Sunday, November 22, 2015

Established Histories, Alternate Histories, and What We Know for Sure

Since I wrote this post about Philip K. Dick's alternate history, The Man in the High Castle, I've been thinking about alternate histories of our own time or the just-recent past--specifically, the Cold War.  Just 20 years after then end of World War II, Dick wrote his masterpiece about an alternate end to WWII.  Why has no one done the same for the Cold War?

I suppose we could make the argument that the nuclear war movies (Threads, Testament, and The Day After) of the 1980's were a kind of alternate history, although they seem more like warnings than histories.  To watch them now feels like a history lesson:  answering machines as huge as a shoebox!  Decorating decisions of the 1980's!

Why has no one played with this history?  We could go back further, and we still don't see much alternate history:  no novel of the USSR winning the Cuban Missile Crisis.  I wonder why.

As I was Googling, I did come across mention of Resurrection Day, which isn't the USSR winning, but nuclear devastation.  And there's Cold War Hot, which has scenarios of alternate cold war outcomes.  But that's not very many books in the realm of alternate histories.

I have friends who see Putin as a throwback to those times.  Maybe writing alternate histories feels too close, too possible still.

We are in that time period when it feels that we are arguing both current times, histories, and the future of the nation.  Are we a nation that has thrown open its doors to those fleeing terror?  Are we a nation that has turned people away to their ghastly deaths?  How shall we deal with the current crop of refugees?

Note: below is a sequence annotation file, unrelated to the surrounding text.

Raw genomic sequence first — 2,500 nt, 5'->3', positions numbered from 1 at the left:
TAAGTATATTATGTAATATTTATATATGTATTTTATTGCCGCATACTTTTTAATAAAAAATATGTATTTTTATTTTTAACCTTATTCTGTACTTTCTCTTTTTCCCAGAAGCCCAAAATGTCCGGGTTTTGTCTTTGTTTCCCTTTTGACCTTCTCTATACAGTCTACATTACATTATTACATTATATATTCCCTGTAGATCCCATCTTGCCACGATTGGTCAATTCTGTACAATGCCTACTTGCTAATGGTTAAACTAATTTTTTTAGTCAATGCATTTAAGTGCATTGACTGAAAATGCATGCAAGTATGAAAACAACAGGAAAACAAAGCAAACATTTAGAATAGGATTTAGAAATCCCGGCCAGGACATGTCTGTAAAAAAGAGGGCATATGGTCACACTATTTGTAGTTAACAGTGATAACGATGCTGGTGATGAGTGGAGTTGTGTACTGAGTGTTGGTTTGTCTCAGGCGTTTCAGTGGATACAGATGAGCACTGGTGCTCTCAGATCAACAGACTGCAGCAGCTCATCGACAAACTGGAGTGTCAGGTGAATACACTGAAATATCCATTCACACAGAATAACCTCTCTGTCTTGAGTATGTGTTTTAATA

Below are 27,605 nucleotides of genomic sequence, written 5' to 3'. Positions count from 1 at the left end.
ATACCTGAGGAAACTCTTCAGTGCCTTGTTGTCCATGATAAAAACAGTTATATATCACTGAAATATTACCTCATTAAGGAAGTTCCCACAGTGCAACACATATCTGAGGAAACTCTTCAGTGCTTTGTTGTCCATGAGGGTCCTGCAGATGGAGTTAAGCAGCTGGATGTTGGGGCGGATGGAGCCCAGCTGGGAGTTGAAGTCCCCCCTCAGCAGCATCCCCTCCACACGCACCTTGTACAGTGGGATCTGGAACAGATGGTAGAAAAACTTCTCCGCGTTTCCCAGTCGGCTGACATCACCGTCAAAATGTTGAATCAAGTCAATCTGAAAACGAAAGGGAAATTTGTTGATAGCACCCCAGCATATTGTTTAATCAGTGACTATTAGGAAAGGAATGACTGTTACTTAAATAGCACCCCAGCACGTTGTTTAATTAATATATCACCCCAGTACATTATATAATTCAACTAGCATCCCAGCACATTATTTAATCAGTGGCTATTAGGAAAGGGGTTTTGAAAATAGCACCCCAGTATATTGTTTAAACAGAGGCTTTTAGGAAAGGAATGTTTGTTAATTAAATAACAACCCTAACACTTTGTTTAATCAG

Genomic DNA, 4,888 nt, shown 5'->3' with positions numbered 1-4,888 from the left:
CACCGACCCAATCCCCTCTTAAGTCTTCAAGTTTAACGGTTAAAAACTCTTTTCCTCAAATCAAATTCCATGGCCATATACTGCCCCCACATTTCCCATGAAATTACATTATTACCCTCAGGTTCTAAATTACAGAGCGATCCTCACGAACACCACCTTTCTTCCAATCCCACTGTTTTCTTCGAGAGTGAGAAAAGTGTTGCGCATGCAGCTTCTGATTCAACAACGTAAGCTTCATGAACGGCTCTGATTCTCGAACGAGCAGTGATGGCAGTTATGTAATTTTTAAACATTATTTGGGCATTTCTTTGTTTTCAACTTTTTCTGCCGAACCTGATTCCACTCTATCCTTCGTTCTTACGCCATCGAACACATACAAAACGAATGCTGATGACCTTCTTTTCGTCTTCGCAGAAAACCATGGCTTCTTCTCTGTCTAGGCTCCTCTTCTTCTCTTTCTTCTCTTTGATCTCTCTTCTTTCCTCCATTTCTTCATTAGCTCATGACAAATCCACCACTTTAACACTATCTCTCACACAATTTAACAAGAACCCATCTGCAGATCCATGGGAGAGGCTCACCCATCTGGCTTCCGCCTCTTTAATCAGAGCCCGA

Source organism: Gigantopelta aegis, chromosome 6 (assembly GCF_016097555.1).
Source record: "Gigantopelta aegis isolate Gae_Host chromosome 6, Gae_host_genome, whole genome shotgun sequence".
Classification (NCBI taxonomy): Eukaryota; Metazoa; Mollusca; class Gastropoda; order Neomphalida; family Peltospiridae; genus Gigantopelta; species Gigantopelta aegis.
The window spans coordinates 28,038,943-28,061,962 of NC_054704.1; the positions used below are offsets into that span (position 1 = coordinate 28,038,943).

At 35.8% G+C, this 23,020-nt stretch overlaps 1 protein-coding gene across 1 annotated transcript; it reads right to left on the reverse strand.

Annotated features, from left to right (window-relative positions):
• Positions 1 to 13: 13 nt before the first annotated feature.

It's also a time with an even older historical event hanging over us:  ah, Thanksgiving!  What does that time period tell us about the people we would become?

I tend to forget how many of those colonies were utter failures, with most colonists dead within a year of arrival, people planting cash crops instead of food, harsh landscapes with no consolations.  If you want a great overview of this history, perhaps you want to listen to this broadcast of the OnPoint program that explored the world of those Pilgrims and Native Americans.

I am intrigued by the different ways we view history, even well-established history.  The "facts" that I learned as a little girl in 1970's elementary school are very different than what my 9 year old nephew learns today, different and yet the same.  I'm interested in the stories we tell ourselves, about ourselves.

At some point, this leads to an interesting crisis--how can we ever be really sure?  And my answer will likely be the same:  we can't.  And thus, I will pack up my threads, my needles, my batting and my cloth--time to go to church to lead the effort in making quilts for refugees.

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